SALT LAKE CITY — A Salt Lake City woman, who ended up trapped in her van by protesters after speaking at the protest, said she feared for her life.
Nathalie Herrey said the seemingly peaceful rally turned dangerous in a hurry.
“People were so hyped up on adrenaline. Like, the whole atmosphere was very hateful,” Herrey said.
She lives in downtown Salt Lake City and came across the rally while driving with a friend near Washington Square Saturday night. They decided to check it out. When they were done and drove away, protesters started swearing at them and trapped the van in traffic.
A KSL TV news crew got video of her white van stuck at the intersection of State Street and 500 South.
Herrey is a single mother who immigrated from Sweden two decades ago and recently graduated from the University of Utah.
She shared her immigration story on the microphone during the protest.
“The odd part was that what had seemed like so peaceful and nice over there,” she said pointing to Washington Square, “you know, just people kind of sharing their things and supporting, suddenly got much more vicious. Like the whole tone was just very, very harsh.”
At one point, she said, three women were on the hood of her van, but our video did not show that. She even got out and pleaded with protesters.
“That’s when I got scared, you know, because I couldn’t get out,” she said. “I said, ‘Just please get out of the way, I’m just trying to get home, like I live up here.’”
She called 911, which took her number and location. But nobody came to rescue her.
“I had cameras this close to my face, filming me while I’m crying, trying to get out,” said Herrey. “It was interesting how it changed so fast from being peaceful to what happened in the street. I don’t know what ignited them, why it turned so vicious and hateful.”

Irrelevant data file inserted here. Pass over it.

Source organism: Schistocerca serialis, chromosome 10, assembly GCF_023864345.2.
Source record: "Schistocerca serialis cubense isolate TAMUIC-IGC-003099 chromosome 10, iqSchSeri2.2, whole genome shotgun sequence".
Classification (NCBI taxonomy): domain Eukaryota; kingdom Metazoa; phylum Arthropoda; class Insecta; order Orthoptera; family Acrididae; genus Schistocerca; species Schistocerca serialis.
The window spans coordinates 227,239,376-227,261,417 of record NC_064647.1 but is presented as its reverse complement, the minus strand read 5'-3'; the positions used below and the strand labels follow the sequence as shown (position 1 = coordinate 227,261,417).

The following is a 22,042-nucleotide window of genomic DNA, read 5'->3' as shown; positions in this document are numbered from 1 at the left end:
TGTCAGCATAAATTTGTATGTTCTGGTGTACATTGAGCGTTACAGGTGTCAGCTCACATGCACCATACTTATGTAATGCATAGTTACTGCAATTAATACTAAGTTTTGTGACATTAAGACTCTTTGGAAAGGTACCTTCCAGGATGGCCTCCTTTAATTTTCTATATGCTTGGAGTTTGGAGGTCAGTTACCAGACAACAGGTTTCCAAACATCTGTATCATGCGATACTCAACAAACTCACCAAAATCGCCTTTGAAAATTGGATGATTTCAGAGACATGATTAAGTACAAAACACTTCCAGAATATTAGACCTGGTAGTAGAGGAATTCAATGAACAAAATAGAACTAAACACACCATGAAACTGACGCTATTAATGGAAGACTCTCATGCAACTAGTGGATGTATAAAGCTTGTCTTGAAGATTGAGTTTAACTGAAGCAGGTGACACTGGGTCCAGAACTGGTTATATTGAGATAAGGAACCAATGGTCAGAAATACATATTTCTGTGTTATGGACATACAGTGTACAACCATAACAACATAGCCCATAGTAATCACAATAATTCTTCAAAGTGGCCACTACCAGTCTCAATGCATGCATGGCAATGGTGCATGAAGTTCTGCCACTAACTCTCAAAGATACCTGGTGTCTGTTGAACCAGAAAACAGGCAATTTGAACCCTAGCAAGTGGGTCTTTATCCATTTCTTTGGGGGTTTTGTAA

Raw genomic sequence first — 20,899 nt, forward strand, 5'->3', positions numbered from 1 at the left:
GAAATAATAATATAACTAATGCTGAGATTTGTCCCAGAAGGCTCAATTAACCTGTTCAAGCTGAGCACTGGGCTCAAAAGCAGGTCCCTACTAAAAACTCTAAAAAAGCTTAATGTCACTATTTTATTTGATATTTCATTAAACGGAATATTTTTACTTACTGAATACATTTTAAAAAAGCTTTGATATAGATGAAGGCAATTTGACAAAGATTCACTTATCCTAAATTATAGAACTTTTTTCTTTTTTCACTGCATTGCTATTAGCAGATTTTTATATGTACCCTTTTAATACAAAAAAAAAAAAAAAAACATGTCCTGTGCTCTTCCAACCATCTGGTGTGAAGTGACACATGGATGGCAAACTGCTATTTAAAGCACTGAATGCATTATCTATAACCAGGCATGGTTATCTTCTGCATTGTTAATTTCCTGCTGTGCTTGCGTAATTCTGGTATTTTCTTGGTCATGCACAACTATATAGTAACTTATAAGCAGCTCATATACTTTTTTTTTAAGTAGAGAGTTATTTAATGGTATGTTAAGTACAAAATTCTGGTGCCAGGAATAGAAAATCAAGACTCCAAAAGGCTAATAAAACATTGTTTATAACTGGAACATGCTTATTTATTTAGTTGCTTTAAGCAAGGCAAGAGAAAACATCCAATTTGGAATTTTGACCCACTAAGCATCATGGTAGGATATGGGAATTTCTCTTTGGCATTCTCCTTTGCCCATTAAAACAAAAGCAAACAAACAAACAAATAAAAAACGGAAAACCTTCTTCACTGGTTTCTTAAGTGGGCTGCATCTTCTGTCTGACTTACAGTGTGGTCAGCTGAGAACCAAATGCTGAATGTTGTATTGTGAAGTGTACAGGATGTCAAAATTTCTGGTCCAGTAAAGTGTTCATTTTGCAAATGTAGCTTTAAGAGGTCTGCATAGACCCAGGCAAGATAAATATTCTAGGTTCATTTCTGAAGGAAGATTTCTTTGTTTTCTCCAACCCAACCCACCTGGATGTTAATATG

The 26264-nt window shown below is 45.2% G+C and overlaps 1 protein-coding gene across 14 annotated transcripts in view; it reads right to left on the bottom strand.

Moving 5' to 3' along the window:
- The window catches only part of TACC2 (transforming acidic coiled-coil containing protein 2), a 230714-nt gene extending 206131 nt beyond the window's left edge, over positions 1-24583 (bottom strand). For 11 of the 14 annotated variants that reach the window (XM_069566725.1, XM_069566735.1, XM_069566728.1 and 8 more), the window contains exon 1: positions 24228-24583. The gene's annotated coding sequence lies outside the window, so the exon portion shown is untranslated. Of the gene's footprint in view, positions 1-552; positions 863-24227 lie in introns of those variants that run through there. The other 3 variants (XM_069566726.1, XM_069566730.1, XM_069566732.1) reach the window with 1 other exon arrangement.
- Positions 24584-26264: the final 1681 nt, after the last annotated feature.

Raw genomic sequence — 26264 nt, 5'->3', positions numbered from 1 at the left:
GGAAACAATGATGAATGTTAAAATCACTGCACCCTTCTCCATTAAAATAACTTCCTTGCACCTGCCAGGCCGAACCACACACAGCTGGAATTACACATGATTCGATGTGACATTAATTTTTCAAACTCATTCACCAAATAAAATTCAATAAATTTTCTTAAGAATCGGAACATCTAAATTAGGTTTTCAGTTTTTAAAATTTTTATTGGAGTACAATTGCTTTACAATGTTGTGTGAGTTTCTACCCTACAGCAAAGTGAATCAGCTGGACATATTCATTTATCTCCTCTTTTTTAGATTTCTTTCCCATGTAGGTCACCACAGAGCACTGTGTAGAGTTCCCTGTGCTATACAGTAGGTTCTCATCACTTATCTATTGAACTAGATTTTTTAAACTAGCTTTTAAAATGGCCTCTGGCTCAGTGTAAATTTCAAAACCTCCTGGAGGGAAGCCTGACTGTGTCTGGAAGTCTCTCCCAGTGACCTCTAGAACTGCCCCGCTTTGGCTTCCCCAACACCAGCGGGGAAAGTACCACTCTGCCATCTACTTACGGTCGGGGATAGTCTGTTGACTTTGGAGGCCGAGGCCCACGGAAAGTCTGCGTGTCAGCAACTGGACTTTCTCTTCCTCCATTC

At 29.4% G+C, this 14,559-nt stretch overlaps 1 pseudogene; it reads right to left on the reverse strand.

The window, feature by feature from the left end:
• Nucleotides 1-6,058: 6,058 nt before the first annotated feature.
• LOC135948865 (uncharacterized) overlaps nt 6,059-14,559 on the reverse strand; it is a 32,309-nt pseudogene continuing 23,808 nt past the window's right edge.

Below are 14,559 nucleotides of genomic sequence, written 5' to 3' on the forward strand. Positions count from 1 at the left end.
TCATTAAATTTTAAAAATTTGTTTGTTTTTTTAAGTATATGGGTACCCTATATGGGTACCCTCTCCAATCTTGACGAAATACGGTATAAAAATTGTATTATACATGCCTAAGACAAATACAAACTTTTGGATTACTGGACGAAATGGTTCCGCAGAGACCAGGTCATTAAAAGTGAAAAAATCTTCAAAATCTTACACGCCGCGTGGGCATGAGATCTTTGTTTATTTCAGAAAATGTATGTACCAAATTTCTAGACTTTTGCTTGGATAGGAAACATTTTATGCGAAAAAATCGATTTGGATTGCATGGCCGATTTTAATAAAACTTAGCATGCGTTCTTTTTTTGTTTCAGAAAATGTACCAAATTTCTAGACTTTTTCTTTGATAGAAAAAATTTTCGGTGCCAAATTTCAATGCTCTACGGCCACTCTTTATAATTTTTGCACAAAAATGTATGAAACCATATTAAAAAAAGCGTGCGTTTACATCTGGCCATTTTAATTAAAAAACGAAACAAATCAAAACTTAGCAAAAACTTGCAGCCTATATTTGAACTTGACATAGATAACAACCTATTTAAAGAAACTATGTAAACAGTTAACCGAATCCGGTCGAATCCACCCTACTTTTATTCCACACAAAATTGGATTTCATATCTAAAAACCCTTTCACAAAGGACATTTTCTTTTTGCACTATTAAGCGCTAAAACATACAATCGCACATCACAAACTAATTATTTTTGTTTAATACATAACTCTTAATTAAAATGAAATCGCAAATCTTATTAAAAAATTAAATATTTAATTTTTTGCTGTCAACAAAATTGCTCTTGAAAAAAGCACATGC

Herrey suspected it was simply a mob mentality that took over.
She said a protester showed empathy after 10 minutes, and she also thought our camera crew defused the situation. She was able to drive off.
“It can be scary for someone driving up the street and getting trapped in an intersection,” said Deputy Chief Lamar Ewell with the Salt Lake City Police Department.
Since the protests first began, Salt Lake City police said officers have tried to protect protesters from traffic as they exercise their rights to free speech. They’ve also tried to protect traffic from the protesters.
“We want everybody to be safe,” said Ewell. “So, we’re just providing a bubble at a distance for them to do that.”
I had cameras this close to my face, filming me while I’m crying, trying to get out. It was interesting how it changed so fast from being peaceful to what happened in the street. I don’t know what ignited them, why it turned so vicious and hateful.
Police teams leapfrog each other as they move from intersection to intersection trying to anticipate the protesters.
Ewell said they monitor these situations closely. “If it becomes a life safety issue, we’re prepared to respond,” the deputy chief said.
Extraction teams are ready to move in to save someone if needed, he said.
“I feel bad for the police. They have a hard job,” said Herrey, who does not feel let down by the police.
“It was definitely giving me a feeling of a war zone,” she said. “The whole perception of my city has changed. It’s very different.”
Salt Lake police want everybody to respect each other’s rights when they’re out in public. They also advised people to stay away in the evening if they’re not interested in being part of a rally that may not remain peaceful.